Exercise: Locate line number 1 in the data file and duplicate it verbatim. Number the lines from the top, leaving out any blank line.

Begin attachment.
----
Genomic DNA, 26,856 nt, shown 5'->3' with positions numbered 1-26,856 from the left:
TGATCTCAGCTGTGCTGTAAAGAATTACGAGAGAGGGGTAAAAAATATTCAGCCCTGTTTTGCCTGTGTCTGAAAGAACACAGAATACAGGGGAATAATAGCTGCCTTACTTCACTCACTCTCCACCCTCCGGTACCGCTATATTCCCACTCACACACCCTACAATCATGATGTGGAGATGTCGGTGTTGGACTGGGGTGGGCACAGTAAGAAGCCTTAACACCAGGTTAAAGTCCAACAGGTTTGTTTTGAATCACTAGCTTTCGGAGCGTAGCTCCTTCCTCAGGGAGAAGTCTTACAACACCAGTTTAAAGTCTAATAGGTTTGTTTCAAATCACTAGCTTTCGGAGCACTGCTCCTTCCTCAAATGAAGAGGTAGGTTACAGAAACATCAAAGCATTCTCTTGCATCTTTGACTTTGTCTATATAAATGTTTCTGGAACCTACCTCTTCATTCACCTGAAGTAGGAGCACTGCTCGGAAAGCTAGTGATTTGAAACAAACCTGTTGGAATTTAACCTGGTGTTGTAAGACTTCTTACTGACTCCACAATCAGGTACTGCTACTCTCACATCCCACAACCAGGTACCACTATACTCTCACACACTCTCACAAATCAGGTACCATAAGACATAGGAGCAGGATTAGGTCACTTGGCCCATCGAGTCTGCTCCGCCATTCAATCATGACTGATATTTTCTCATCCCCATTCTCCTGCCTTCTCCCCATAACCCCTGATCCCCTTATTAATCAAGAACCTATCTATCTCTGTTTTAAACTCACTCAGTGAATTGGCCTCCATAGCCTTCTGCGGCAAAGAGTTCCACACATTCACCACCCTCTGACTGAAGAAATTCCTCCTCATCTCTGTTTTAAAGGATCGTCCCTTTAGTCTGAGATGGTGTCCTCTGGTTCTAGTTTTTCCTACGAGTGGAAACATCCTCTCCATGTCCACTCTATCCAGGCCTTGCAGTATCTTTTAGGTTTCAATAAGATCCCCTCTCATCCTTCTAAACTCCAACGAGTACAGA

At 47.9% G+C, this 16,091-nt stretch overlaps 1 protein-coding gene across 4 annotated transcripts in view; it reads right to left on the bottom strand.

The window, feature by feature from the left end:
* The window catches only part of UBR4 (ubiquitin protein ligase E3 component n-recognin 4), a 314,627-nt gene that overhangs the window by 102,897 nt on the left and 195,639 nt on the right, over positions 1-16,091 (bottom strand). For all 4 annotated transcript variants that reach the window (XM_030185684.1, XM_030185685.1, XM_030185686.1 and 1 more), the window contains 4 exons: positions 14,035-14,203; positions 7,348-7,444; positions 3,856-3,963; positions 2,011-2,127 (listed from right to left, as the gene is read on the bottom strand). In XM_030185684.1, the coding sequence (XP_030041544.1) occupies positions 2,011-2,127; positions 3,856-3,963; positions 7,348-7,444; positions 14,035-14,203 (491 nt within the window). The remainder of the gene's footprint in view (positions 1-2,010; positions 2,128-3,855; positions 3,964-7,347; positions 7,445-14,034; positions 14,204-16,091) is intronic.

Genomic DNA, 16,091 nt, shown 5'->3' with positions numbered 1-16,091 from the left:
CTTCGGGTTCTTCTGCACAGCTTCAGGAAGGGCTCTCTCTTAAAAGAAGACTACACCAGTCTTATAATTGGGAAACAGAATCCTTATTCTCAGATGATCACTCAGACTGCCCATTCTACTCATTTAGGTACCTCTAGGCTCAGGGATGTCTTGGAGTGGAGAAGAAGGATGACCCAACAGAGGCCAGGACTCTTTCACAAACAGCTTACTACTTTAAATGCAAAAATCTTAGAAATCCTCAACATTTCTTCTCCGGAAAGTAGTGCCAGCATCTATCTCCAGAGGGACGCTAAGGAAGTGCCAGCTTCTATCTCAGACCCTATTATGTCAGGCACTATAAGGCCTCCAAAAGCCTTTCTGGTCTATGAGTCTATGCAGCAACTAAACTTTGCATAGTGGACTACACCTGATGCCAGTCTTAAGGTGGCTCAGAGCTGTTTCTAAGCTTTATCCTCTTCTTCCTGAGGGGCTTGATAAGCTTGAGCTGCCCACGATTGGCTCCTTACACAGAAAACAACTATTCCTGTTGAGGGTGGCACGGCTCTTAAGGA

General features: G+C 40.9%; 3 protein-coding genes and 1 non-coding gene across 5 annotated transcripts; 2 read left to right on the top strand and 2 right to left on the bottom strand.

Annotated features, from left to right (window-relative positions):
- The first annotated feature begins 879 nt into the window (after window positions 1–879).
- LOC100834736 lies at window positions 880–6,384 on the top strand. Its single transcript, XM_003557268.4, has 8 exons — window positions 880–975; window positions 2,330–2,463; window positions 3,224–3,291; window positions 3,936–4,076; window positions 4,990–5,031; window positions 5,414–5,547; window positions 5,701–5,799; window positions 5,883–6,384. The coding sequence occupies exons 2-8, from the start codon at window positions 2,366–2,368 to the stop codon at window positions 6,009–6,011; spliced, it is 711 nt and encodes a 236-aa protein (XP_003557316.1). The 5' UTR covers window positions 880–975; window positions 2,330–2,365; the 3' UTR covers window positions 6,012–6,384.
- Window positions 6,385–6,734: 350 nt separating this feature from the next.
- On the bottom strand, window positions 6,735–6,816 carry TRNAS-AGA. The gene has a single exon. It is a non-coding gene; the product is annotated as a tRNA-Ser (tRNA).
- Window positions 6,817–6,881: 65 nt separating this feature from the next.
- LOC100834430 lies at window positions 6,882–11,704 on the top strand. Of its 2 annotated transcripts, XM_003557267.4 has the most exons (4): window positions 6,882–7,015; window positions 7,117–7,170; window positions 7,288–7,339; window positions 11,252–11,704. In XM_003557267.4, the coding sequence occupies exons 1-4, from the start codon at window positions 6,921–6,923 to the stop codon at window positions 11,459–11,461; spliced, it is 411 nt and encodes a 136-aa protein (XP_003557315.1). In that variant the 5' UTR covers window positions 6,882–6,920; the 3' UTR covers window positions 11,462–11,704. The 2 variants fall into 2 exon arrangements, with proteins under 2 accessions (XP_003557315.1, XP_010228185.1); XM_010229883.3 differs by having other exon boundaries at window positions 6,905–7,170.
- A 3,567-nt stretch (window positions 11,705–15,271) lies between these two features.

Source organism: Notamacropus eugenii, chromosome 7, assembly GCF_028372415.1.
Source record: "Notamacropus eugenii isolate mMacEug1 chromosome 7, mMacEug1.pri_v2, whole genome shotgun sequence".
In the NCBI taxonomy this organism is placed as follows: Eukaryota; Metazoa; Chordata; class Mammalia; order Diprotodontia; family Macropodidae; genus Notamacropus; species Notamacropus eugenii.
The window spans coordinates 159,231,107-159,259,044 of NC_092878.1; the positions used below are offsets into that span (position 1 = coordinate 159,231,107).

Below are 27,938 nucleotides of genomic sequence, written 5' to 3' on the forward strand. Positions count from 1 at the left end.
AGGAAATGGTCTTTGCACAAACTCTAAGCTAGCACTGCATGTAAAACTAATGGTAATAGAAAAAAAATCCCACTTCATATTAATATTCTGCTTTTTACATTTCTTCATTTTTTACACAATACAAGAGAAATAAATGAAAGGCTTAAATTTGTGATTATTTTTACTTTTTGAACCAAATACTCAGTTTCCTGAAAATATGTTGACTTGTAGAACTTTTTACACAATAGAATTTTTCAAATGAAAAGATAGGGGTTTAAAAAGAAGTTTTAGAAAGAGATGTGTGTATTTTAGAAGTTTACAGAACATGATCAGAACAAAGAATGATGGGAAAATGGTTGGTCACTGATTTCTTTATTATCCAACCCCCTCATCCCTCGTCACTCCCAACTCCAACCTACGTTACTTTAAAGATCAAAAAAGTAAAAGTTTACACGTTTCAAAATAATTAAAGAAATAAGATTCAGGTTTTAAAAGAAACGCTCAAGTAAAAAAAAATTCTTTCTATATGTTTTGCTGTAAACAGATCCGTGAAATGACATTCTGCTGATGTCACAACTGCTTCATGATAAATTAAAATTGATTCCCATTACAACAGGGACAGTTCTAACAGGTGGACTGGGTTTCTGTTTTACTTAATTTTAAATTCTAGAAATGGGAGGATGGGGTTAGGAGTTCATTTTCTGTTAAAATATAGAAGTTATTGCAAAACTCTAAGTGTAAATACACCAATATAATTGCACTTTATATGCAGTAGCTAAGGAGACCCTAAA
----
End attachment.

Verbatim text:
Genomic DNA, 26,856 nt, shown 5'->3' with positions numbered 1-26,856 from the left: